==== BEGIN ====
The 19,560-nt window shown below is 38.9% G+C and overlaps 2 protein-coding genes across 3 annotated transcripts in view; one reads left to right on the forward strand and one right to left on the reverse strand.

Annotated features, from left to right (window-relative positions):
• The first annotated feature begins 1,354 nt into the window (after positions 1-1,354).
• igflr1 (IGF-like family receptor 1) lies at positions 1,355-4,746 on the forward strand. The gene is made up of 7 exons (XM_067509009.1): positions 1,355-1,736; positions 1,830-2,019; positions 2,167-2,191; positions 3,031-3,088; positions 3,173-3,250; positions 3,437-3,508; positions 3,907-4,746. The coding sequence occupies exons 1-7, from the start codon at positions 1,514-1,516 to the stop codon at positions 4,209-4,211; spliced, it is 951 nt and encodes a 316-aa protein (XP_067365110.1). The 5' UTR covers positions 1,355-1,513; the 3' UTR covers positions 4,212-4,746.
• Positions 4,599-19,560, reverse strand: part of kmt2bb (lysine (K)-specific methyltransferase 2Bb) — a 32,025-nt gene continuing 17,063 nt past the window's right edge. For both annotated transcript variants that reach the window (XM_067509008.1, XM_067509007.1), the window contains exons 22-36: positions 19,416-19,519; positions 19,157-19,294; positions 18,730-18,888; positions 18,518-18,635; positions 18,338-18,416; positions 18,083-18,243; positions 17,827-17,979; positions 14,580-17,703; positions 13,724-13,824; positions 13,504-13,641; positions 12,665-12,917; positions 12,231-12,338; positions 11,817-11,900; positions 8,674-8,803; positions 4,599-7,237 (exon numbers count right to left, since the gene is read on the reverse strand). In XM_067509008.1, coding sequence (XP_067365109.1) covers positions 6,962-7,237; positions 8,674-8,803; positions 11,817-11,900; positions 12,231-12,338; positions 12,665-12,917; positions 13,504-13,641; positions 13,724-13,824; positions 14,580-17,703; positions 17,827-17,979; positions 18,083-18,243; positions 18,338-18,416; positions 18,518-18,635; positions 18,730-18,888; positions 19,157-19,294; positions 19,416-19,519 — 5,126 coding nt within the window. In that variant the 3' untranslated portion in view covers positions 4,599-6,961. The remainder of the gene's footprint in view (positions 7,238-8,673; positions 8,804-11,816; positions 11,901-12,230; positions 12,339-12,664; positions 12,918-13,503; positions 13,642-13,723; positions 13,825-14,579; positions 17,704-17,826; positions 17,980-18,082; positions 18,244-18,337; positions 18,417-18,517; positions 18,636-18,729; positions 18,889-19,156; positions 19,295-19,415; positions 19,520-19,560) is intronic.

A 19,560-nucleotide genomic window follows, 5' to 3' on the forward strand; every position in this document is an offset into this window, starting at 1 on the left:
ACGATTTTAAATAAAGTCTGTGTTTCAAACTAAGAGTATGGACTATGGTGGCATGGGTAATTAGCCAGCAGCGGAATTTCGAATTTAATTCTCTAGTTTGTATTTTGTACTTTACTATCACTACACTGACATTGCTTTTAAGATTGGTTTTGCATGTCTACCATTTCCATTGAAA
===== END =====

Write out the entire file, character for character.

The 19,560-nt window shown below is 38.9% G+C and overlaps 2 protein-coding genes across 3 annotated transcripts in view; one reads left to right on the forward strand and one right to left on the reverse strand.

Annotated features, from left to right (window-relative positions):
• The first annotated feature begins 1,354 nt into the window (after positions 1-1,354).
• igflr1 (IGF-like family receptor 1) lies at positions 1,355-4,746 on the forward strand. The gene is made up of 7 exons (XM_067509009.1): positions 1,355-1,736; positions 1,830-2,019; positions 2,167-2,191; positions 3,031-3,088; positions 3,173-3,250; positions 3,437-3,508; positions 3,907-4,746. The coding sequence occupies exons 1-7, from the start codon at positions 1,514-1,516 to the stop codon at positions 4,209-4,211; spliced, it is 951 nt and encodes a 316-aa protein (XP_067365110.1). The 5' UTR covers positions 1,355-1,513; the 3' UTR covers positions 4,212-4,746.
• Positions 4,599-19,560, reverse strand: part of kmt2bb (lysine (K)-specific methyltransferase 2Bb) — a 32,025-nt gene continuing 17,063 nt past the window's right edge. For both annotated transcript variants that reach the window (XM_067509008.1, XM_067509007.1), the window contains exons 22-36: positions 19,416-19,519; positions 19,157-19,294; positions 18,730-18,888; positions 18,518-18,635; positions 18,338-18,416; positions 18,083-18,243; positions 17,827-17,979; positions 14,580-17,703; positions 13,724-13,824; positions 13,504-13,641; positions 12,665-12,917; positions 12,231-12,338; positions 11,817-11,900; positions 8,674-8,803; positions 4,599-7,237 (exon numbers count right to left, since the gene is read on the reverse strand). In XM_067509008.1, coding sequence (XP_067365109.1) covers positions 6,962-7,237; positions 8,674-8,803; positions 11,817-11,900; positions 12,231-12,338; positions 12,665-12,917; positions 13,504-13,641; positions 13,724-13,824; positions 14,580-17,703; positions 17,827-17,979; positions 18,083-18,243; positions 18,338-18,416; positions 18,518-18,635; positions 18,730-18,888; positions 19,157-19,294; positions 19,416-19,519 — 5,126 coding nt within the window. In that variant the 3' untranslated portion in view covers positions 4,599-6,961. The remainder of the gene's footprint in view (positions 7,238-8,673; positions 8,804-11,816; positions 11,901-12,230; positions 12,339-12,664; positions 12,918-13,503; positions 13,642-13,723; positions 13,825-14,579; positions 17,704-17,826; positions 17,980-18,082; positions 18,244-18,337; positions 18,417-18,517; positions 18,636-18,729; positions 18,889-19,156; positions 19,295-19,415; positions 19,520-19,560) is intronic.

A 19,560-nucleotide genomic window follows, 5' to 3' on the forward strand; every position in this document is an offset into this window, starting at 1 on the left:
ACGATTTTAAATAAAGTCTGTGTTTCAAACTAAGAGTATGGACTATGGTGGCATGGGTAATTAGCCAGCAGCGGAATTTCGAATTTAATTCTCTAGTTTGTATTTTGTACTTTACTATCACTACACTGACATTGCTTTTAAGATTGGTTTTGCATGTCTACCATTTCCATTGAAA